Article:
Monday 13 November 2017

Losing the plot

This was the lead story on tonight's BBC One News at Six:
Good evening and welcome to the BBC's News at Six. Ever since the Brexit vote MPs on all sides of the Commons have been demanding a greater say in how it's achieved. Today the Government appears to have offered a major concession. The Brexit Secretary David Davis says a vote on the final deal will be guaranteed by a new piece of legislation. Labour has called it "a climb-down". But the offer came with a warning: If MPs do vote against the deal, whatever it is, the Government says that Britain will still leave the EU, but without an agreement. 
And it wasn't just Labour calling it "a climb-down". The BBC's political editor Laura Kuenssberg herself openly called it "this climb-down" too - thus rendering the BBC's dubious 'degrees of separation' framing ("So-and-so has called it...") utterly redundant:
That's not what this climb-down from the government is really about. 
But was it "a climb-down" though? Or was it, in fact, nothing particularly new? 

I heard this story today and thought, "Er, isn't this old news?". I just couldn't work out why it was being presented as an earth-shattering piece of 'breaking news' that was bringing this tottering government tottering ever nearer to its total destruction. 

Yes, David Davis said a specific piece of legislation will be put forward to confirm Parliament's final say, but Theresa May said that Parliament would get the final say ages ago.

And, as Alan notes, the Brexit minister David Jones told Parliament in February that Parliament would get the final say on whatever Brexit deal emerged and that the vote would be either to accept the deal or to accept no deal (see the Guardian's account here).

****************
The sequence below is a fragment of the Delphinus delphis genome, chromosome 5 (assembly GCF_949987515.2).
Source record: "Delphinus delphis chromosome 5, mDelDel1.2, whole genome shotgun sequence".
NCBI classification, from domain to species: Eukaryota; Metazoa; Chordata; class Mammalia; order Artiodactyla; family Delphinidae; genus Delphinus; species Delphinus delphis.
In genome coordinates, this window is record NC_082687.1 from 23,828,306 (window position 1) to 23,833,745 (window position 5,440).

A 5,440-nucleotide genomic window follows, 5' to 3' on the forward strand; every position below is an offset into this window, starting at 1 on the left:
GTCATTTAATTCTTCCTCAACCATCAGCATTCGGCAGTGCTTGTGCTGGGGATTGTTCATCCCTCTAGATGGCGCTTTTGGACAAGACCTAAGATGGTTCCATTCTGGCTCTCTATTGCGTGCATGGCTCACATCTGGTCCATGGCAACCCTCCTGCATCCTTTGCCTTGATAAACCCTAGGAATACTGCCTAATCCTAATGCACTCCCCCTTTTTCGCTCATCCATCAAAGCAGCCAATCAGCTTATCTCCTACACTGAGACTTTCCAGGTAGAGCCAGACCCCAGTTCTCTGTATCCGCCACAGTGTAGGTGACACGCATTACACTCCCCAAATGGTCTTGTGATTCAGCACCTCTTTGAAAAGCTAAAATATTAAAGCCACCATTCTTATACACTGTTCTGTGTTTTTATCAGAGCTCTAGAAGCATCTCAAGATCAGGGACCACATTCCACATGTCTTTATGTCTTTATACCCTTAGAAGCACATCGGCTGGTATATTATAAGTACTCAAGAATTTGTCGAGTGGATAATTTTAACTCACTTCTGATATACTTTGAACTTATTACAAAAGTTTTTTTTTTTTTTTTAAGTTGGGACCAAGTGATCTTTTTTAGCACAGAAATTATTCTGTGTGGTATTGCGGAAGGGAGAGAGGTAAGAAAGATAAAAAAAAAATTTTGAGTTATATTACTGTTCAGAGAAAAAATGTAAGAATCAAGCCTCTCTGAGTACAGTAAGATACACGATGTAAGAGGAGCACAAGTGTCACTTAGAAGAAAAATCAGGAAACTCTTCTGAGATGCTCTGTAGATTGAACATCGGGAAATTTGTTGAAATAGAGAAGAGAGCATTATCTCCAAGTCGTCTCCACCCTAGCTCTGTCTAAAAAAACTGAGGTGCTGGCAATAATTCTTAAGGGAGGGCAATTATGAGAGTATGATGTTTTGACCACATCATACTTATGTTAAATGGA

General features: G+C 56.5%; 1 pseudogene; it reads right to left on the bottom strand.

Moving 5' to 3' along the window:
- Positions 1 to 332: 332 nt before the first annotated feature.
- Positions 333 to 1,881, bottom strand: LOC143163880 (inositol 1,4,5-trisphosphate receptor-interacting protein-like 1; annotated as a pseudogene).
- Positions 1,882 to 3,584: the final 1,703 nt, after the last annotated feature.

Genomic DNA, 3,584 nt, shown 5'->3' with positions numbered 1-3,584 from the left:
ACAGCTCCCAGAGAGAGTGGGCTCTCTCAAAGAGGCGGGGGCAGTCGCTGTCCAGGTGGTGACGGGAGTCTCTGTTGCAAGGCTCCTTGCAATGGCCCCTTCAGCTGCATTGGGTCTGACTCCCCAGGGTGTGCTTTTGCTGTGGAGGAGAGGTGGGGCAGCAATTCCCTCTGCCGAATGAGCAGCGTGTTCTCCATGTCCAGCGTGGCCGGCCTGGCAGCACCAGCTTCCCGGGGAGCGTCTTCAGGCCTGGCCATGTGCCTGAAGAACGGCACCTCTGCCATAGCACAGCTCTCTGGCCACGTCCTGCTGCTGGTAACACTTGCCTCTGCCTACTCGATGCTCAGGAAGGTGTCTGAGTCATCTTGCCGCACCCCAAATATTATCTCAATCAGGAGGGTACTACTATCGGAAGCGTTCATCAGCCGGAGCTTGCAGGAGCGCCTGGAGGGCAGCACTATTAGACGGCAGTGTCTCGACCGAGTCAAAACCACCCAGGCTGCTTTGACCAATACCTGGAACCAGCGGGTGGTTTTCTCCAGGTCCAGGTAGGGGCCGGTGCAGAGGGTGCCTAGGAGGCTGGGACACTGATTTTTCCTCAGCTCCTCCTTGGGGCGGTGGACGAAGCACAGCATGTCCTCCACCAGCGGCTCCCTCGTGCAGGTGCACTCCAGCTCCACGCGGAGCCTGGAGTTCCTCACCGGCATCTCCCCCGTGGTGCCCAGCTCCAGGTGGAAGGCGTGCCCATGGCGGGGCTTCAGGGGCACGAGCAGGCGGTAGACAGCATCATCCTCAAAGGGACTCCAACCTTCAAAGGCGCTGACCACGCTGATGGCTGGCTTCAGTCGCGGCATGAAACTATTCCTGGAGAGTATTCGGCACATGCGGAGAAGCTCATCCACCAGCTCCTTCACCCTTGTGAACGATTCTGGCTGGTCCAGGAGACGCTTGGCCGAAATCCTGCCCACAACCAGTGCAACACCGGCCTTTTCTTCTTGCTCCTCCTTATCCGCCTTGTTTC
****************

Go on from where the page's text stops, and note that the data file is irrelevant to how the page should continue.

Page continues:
So what's exactly dramatically new about this story? And why are the BBC joining Labour in making such a big fuss about a Government climb-down here?

Help please! I really don't get it. Are me and Alan missing something? Or are the likes of Laura K (and Nick R) engaging in some kind of collective BBC reporting 'amnesia' (or something much worse)? 

Any answers from you will (as ever) be gratefully received. 


  1. Parliament can vote whenever it wants on whatever it wants provided there is a majority in parliament for it.

    When push comes to shove Parliament always holds the whip over the executive.

    1. But the Whips are party-owned.

  2. Laura and Nick likely do get ushered up to the gilded halls at the top of w1a more often than many, so likely can acquire the odd selective amnesia such as the Pollard Report revealed exists in high places.

    I am however currently savouring the further melt down of Nick R on Twitter, not least because he appears to have a fraction of the factual grasp Rob B can at least bring to an outraged fit of the vapours about wicked slurs (well, examples) to Aunty's reputation.


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